Overexpression of SbMyb60 in Sorghum bicolor impacts both primary and secondary metabolism

Erin D. Scully, Tammy Gries, Nathan A. Palmer, Gautam Sarath, Deanna L. Funnell-Harris, Lisa Baird, Paul Twigg, Javier Seravalli, Thomas E. Clemente, Scott E. Sattler

Research output: Contribution to journalArticle

8 Citations (Scopus)

Abstract

Few transcription factors have been identified in C4 grasses that either positively or negatively regulate monolignol biosynthesis. Previously, the overexpression of SbMyb60 in sorghum (Sorghum bicolor) has been shown to induce monolignol biosynthesis, which leads to elevated lignin deposition and altered cell wall composition. To determine how SbMyb60 overexpression impacts other metabolic pathways, RNA-Seq and metabolite profiling were performed on stalks and leaves. 35S::SbMyb60 was associated with the transcriptional activation of genes involved in aromatic amino acid, S-adenosyl methionine (SAM) and folate biosynthetic pathways. The high coexpression values between SbMyb60 and genes assigned to these pathways indicate that SbMyb60 may directly induce their expression. In addition, 35S::SbMyb60 altered the expression of genes involved in nitrogen (N) assimilation and carbon (C) metabolism, which may redirect C and N towards monolignol biosynthesis. Genes linked to UDP-sugar biosynthesis and cellulose synthesis were also induced, which is consistent with the observed increase in cellulose deposition in the internodes of 35S::SbMyb60 plants. However, SbMyb60 showed low coexpression values with these genes and is not likely to be a direct regulator of cell wall polysaccharide biosynthesis. These findings indicate that SbMyb60 can activate pathways beyond monolignol biosynthesis, including those that synthesize the substrates and cofactors required for lignin biosynthesis.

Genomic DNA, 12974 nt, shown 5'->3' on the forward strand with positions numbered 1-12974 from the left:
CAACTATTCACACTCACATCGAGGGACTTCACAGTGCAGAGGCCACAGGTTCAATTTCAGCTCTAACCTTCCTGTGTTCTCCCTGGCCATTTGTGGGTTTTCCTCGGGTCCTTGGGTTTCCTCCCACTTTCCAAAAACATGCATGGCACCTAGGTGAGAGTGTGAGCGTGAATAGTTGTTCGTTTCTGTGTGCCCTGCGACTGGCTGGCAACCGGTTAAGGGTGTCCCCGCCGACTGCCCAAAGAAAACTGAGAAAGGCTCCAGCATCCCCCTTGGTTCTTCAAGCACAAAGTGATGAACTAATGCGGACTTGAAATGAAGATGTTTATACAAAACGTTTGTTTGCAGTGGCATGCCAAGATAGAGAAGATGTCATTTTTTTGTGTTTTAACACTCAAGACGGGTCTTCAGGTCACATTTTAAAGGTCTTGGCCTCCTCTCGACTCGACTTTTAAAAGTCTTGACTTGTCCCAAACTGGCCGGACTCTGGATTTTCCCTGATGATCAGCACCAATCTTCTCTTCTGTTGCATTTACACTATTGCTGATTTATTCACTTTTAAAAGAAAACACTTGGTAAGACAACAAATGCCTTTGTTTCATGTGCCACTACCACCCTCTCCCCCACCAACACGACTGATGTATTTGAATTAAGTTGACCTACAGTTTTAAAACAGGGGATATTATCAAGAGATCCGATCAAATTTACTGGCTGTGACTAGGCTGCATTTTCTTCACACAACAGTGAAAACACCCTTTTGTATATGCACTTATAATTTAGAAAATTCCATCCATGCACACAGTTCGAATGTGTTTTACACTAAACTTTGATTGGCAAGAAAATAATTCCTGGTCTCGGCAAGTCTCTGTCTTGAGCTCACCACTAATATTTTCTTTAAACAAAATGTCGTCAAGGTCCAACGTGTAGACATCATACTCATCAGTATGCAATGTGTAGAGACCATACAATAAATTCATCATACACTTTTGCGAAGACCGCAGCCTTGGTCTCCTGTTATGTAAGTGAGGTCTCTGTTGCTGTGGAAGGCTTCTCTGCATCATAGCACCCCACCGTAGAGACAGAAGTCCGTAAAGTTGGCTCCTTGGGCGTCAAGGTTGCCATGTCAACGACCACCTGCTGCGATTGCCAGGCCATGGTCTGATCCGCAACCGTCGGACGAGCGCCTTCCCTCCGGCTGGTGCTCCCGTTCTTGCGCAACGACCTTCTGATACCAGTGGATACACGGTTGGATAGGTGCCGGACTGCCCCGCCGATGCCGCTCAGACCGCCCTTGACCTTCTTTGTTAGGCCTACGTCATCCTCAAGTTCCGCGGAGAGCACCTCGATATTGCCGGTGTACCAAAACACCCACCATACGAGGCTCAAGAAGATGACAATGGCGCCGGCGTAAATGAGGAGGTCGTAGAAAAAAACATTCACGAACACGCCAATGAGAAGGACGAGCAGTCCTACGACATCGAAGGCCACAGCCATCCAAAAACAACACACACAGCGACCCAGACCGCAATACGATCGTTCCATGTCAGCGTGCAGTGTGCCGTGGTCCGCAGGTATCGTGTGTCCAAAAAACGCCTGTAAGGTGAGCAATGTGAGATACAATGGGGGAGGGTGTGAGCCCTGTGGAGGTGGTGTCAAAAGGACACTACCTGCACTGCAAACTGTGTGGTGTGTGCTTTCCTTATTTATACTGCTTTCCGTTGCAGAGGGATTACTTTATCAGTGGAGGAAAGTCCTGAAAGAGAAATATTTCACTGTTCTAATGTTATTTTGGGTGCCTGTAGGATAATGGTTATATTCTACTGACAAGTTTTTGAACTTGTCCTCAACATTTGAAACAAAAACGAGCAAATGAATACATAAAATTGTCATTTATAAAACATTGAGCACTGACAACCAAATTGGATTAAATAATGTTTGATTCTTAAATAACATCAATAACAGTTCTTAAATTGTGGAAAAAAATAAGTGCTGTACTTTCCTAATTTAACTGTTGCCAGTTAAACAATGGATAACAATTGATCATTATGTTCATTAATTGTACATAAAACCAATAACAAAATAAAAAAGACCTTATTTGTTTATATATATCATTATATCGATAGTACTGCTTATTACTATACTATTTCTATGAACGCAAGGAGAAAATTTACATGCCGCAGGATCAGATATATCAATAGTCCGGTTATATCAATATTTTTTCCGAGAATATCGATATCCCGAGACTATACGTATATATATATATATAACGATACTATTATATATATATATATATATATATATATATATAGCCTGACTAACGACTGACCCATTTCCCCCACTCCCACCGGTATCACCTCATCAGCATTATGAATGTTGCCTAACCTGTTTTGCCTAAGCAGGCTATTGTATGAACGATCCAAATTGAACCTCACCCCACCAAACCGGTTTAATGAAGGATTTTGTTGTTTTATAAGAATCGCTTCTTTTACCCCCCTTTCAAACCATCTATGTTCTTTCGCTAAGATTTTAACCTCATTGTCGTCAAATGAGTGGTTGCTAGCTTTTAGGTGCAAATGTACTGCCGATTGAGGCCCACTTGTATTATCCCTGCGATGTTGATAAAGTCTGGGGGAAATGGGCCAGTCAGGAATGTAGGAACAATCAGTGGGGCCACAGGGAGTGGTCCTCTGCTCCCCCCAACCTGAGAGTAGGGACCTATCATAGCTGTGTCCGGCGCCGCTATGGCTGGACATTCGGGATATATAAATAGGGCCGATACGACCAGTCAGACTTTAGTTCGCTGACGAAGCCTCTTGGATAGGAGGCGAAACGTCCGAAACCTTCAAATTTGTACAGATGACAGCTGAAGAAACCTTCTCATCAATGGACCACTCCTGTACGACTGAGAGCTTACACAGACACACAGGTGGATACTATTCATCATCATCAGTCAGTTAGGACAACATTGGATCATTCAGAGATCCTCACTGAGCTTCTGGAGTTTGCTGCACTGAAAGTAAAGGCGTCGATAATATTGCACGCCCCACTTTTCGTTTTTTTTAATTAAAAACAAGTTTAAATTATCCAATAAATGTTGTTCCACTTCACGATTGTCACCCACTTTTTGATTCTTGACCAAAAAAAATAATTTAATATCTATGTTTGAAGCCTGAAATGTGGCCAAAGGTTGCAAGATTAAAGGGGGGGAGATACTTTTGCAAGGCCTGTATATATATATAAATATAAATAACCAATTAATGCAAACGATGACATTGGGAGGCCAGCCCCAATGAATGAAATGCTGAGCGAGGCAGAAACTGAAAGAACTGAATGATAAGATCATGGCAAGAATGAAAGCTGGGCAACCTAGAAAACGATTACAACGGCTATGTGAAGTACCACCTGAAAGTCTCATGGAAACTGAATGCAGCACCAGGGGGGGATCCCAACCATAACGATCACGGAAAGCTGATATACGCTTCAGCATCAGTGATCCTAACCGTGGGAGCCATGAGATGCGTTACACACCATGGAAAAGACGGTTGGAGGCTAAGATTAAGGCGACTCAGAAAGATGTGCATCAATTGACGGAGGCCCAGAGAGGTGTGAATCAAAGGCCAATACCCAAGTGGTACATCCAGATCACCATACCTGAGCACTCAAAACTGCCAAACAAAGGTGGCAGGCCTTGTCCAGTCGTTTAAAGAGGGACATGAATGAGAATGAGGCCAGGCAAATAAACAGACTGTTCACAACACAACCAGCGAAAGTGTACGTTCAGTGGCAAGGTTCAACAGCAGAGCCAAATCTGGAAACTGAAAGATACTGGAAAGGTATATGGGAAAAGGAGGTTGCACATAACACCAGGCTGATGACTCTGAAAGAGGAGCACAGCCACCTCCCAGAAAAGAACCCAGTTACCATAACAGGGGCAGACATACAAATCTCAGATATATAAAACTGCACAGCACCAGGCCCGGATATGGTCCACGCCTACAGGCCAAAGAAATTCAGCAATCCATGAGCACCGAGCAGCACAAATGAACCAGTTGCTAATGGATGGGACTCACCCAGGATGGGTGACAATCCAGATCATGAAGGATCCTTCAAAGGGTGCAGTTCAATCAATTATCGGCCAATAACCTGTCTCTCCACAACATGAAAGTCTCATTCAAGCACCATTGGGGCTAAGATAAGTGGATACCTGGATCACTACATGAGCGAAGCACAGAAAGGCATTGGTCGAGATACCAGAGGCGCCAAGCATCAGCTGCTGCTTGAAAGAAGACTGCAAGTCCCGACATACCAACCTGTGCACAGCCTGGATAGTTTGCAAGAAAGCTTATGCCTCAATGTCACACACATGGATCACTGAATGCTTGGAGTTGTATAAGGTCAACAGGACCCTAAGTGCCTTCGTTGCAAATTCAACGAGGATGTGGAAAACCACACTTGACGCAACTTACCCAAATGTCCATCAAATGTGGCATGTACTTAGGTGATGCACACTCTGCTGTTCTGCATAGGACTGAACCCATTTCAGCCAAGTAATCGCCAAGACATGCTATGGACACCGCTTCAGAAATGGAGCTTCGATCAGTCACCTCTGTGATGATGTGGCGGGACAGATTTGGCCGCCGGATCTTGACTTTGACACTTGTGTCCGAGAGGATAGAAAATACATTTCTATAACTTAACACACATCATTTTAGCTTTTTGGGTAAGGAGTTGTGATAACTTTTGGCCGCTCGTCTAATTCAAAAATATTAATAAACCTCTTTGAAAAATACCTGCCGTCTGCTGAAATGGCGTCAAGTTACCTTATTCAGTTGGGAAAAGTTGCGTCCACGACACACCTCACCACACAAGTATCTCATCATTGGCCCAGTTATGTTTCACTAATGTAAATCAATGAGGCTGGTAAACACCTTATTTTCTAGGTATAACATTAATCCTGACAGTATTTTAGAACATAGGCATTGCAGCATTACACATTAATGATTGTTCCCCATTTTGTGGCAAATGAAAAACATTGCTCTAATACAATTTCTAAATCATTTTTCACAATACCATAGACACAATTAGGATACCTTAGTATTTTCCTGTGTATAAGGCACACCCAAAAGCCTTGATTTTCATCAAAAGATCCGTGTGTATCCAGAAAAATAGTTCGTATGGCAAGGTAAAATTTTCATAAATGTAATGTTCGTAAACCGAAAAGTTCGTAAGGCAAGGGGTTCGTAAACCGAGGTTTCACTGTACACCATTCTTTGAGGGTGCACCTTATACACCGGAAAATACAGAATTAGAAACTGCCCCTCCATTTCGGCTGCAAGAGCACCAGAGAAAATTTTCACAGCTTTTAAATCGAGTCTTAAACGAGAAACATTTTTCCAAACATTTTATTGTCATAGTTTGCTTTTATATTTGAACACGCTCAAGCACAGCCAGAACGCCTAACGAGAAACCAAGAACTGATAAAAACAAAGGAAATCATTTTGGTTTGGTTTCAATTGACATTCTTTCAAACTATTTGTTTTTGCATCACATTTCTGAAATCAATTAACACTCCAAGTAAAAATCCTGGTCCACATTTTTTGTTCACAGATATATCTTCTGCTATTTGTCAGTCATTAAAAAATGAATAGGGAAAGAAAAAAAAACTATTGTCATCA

Original languageEnglish (US)
Pages (from-to)82-104
Number of pages23
JournalNew Phytologist
Volume217
Issue number1
DOIs
StatePublished - Jan 1 2018

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Secondary Metabolism
Sorghum
Sorghum bicolor
biosynthesis
metabolism
Lignin
Cellulose
Cell Wall
Genes
Uridine Diphosphate Sugars
Aromatic Amino Acids
Biosynthetic Pathways
Metabolic Networks and Pathways
Poaceae
biochemical pathways
Folic Acid
lignin
Methionine
cellulose
Transcriptional Activation

Keywords

  • aromatic amino acid biosynthesis
  • bioenergy
  • coexpression analysis
  • cofactors
  • lignocellulose
  • monolignol biosynthesis
  • phenylpropanoid metabolism
  • transcriptional activator

ASJC Scopus subject areas

  • Physiology
  • Plant Science

Cite this

Scully, E. D., Gries, T., Palmer, N. A., Sarath, G., Funnell-Harris, D. L., Baird, L., ... Sattler, S. E. (2018). Overexpression of SbMyb60 in Sorghum bicolor impacts both primary and secondary metabolism. New Phytologist, 217(1), 82-104. https://doi.org/10.1111/nph.14815

Overexpression of SbMyb60 in Sorghum bicolor impacts both primary and secondary metabolism. / Scully, Erin D.; Gries, Tammy; Palmer, Nathan A.; Sarath, Gautam; Funnell-Harris, Deanna L.; Baird, Lisa; Twigg, Paul; Seravalli, Javier; Clemente, Thomas E.; Sattler, Scott E.

In: New Phytologist, Vol. 217, No. 1, 01.01.2018, p. 82-104.

Research output: Contribution to journalArticle

Scully, ED, Gries, T, Palmer, NA, Sarath, G, Funnell-Harris, DL, Baird, L, Twigg, P, Seravalli, J, Clemente, TE & Sattler, SE 2018, 'Overexpression of SbMyb60 in Sorghum bicolor impacts both primary and secondary metabolism', New Phytologist, vol. 217, no. 1, pp. 82-104. https://doi.org/10.1111/nph.14815
Scully ED, Gries T, Palmer NA, Sarath G, Funnell-Harris DL, Baird L et al. Overexpression of SbMyb60 in Sorghum bicolor impacts both primary and secondary metabolism. New Phytologist. 2018 Jan 1;217(1):82-104. https://doi.org/10.1111/nph.14815
Scully, Erin D. ; Gries, Tammy ; Palmer, Nathan A. ; Sarath, Gautam ; Funnell-Harris, Deanna L. ; Baird, Lisa ; Twigg, Paul ; Seravalli, Javier ; Clemente, Thomas E. ; Sattler, Scott E. / Overexpression of SbMyb60 in Sorghum bicolor impacts both primary and secondary metabolism. In: New Phytologist. 2018 ; Vol. 217, No. 1. pp. 82-104.
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